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Temporal and Religious Administration
  • Meeting 
    The four Galoins of the Gashag government--Ngapoi Ngawang Jigmei, Siangar Chomei Dorje, Liushia Tubdain Tarpa, and Sangpo Cewang Rinzin (from left to right)--handled public affairs in their office in the Norbu Lingka (1957)

  • Ngapoi Ngawang Jigmei 
    Ngapoi Ngawang Jigmei (1956)

  • Potala Palace

    Built during the period of Tubo King Songtsan Gampo in the 7th century, the Potala Palace (here seen in 1956) was originally called Red Hill Palace Castle (Phodrang Marpa Trize in Tibetan). Wind, rain, lightning and war eventually destroyed the old palace. In the early Qing Dynasty, led by the Fifth Dalai Lama Ngawang Lobsang Gyamco, the Potala Palace saw large-scale extension, reaching its present-day grandeur

  • Yellow Carriage
    Midday in early Autumn 1958. At the northern end of the Lhalu Wetland and two sides of a road at the southern foot of Sera Woze Mountain in the northern suburbs of Lhasa is a "holy road" marked with stones. A stately, solemn procession of people is slowly advancing on the desolate earthen road clustered around a carriage covered with yellow brocade. Before the carriage, a person holds a peacock umbrella. A valance-like umbrella is pulled off over the carriage and rotates ceaselessly. The carriage and two umbrellas were specially used when a reincarnated Living Buddha went on a trip

  • Officials 
    Officials with the Checho office in Nagqu (1957). In 1956, the Tibet Autonomous Region Preparatory Committee decided to set up the Hehou Checho Office. Checho was equivalent to a local body of a special administrative area. The office comprised officials ranging from the fifth to seventh ranks. These officials were often local monks and lay aristocrats, who were responsible for administration, law enforcement, tax collection and military and political affairs

  • Leisure 
    Aristocrats drinking tea while playing cards under the tree in the Shocha Lingka. Right to left: Garsoi Qoigyi Nyima (Garshopa), Sangpo Cewang Rinzin, Chuike Toinzhubp Tsering, and Chamlechin Soinam Gyibo (1956)

  • Aristocracy
    The Soikang family, self-styled as descendents of the 4th Dalai Lama, had many manors and wealth in Tibet, creating a powerful and distinguished hereditary aristocracy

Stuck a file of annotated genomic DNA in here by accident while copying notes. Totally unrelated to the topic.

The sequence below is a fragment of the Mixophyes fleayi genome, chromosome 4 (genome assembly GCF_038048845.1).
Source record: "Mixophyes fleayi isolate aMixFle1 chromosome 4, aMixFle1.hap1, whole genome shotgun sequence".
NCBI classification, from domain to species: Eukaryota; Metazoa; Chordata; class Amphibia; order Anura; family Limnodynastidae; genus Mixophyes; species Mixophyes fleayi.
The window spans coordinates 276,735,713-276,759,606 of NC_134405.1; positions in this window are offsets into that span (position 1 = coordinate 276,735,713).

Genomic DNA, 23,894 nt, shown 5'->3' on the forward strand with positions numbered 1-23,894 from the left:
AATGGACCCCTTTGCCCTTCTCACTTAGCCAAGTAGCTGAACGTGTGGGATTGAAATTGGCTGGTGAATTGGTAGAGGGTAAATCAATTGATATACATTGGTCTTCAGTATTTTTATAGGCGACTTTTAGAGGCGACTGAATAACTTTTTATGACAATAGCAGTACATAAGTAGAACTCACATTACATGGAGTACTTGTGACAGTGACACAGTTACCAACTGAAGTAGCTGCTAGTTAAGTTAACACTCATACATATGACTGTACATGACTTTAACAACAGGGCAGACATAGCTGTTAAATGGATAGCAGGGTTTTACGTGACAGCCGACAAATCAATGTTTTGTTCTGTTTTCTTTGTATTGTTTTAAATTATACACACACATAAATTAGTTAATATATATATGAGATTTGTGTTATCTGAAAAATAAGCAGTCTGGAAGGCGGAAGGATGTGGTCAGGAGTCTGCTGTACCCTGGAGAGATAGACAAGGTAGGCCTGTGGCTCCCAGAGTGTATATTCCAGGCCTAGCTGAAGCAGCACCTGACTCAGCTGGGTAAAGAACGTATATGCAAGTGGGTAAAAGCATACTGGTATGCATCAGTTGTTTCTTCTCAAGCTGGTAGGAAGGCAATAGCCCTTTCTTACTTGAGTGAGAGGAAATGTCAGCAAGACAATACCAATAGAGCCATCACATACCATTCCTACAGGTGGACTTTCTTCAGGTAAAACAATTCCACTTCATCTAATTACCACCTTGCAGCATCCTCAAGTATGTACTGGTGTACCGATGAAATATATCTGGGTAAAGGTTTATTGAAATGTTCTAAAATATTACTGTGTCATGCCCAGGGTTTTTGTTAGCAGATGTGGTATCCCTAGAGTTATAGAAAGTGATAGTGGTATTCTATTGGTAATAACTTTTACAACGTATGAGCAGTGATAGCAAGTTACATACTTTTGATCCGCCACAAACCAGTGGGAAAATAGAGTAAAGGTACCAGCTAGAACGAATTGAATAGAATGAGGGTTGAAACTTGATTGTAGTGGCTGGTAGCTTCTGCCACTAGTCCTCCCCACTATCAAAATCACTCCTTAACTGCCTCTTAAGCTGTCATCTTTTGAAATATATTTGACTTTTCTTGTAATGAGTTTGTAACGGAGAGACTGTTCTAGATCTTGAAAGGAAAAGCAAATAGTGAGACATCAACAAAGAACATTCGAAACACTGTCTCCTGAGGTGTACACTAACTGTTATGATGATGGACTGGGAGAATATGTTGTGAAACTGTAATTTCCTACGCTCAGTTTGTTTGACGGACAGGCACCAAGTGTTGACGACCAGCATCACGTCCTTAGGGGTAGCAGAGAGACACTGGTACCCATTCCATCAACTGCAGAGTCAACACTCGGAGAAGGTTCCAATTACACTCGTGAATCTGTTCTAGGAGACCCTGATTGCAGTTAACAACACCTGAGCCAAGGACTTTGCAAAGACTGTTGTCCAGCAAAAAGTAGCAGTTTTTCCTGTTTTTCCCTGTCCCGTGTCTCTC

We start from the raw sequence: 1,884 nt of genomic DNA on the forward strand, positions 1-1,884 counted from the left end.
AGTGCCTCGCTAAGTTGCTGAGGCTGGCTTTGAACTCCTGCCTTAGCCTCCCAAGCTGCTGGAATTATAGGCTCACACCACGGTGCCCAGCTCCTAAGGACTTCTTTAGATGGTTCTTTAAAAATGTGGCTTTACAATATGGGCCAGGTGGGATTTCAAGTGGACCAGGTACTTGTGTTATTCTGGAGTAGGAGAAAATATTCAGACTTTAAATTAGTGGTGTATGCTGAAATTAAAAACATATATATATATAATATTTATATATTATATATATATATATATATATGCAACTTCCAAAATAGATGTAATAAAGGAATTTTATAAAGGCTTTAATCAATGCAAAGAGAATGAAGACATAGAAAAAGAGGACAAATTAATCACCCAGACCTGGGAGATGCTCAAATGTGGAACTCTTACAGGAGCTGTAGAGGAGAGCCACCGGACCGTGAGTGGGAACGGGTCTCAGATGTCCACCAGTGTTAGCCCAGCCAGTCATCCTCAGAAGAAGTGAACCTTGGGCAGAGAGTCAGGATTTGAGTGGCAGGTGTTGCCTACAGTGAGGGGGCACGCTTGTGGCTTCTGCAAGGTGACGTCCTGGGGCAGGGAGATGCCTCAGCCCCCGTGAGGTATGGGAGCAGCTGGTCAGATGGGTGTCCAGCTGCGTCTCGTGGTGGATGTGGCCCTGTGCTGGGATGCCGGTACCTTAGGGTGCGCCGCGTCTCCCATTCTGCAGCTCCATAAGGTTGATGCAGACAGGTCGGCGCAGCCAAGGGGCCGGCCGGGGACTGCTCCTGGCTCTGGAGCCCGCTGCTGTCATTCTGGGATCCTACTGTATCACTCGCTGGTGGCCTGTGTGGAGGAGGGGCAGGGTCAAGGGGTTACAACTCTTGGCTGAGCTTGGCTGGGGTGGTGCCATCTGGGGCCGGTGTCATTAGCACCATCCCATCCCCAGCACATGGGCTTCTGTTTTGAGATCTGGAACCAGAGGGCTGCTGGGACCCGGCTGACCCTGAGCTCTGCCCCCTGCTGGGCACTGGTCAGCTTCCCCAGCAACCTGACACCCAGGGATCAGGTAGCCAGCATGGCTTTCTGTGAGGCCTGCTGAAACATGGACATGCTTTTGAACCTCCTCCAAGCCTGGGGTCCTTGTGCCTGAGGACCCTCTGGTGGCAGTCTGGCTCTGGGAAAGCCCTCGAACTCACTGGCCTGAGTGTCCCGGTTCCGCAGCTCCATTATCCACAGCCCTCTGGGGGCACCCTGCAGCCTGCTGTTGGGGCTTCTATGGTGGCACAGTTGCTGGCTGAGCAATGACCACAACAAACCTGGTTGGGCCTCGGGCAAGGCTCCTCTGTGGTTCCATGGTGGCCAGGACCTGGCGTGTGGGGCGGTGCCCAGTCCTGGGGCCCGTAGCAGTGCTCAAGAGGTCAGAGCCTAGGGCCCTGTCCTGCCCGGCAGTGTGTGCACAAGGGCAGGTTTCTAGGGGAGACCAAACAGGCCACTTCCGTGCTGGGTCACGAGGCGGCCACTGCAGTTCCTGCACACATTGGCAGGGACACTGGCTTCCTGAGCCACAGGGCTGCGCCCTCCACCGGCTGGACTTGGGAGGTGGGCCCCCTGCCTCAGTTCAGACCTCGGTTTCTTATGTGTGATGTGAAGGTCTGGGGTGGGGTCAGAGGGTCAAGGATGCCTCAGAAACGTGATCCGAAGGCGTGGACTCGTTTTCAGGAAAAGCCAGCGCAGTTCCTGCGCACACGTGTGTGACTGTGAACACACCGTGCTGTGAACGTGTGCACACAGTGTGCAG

• Lhaze Zong Castle
    The Lhaze Zong Castle (1957). Zong originally meant castle or stronghold. After Qamqoi Gyaincain became Tibet King in 1358, he proclaimed a series of laws and reform policies. Among them, the establishment of the Zong exerted great influence on later generations
  • Gamba Zong Castle 
    Gamba Zong Castle (1957)

  • Xigaze Zong Castle 
    The Xigaze Zong Castle (1957). It is located in the southwest of the place where the Brahmaputra and its tributary Nyang Qu River converge, at an altitude of 3,800 meters. Xigaze Zong Castle, called Sangzhoze Castle in ancient times, was built by King Qamqoi Gyaincain in 1354

  • Gashag Government
    The three people in the front row in the picture are monk and lay officials in the Gashag government. Right to left: Siangar Chomei Dorje (Shasoi), Lobsang Zhaxi , Liushia Tubdain Tarpa. The Gashag government was composed of members from the upper classes of monks and laymen, who represented the will and interests of the aristocrats
  • Ammunition Peddlers
    Peddlers publicly vend ammunition in Chomsekung Market on Barkor Street while local authorities turn a blind eye (1956)
  • Namzesha
    Namzesha, was a body managing downtown Lhasa in the past. Its functions were to arrest and imprison violent criminals and thieves as well as levy taxes on businessmen (1956)

  • Harsh Life
    Groups of beggars in the Bam (Beggar) Village in Lhasa (1956)

  • Fighting
    A little serf who strayed onto the street was so hungry that he fought with dogs for food (1956)
  • Serfs' Dinner
    During the busy farming season, serfs in the Chinlung Manor labored ceaselessly from daybreak until late at night before they each could get a meal of pea glutinous rice cake (1957)
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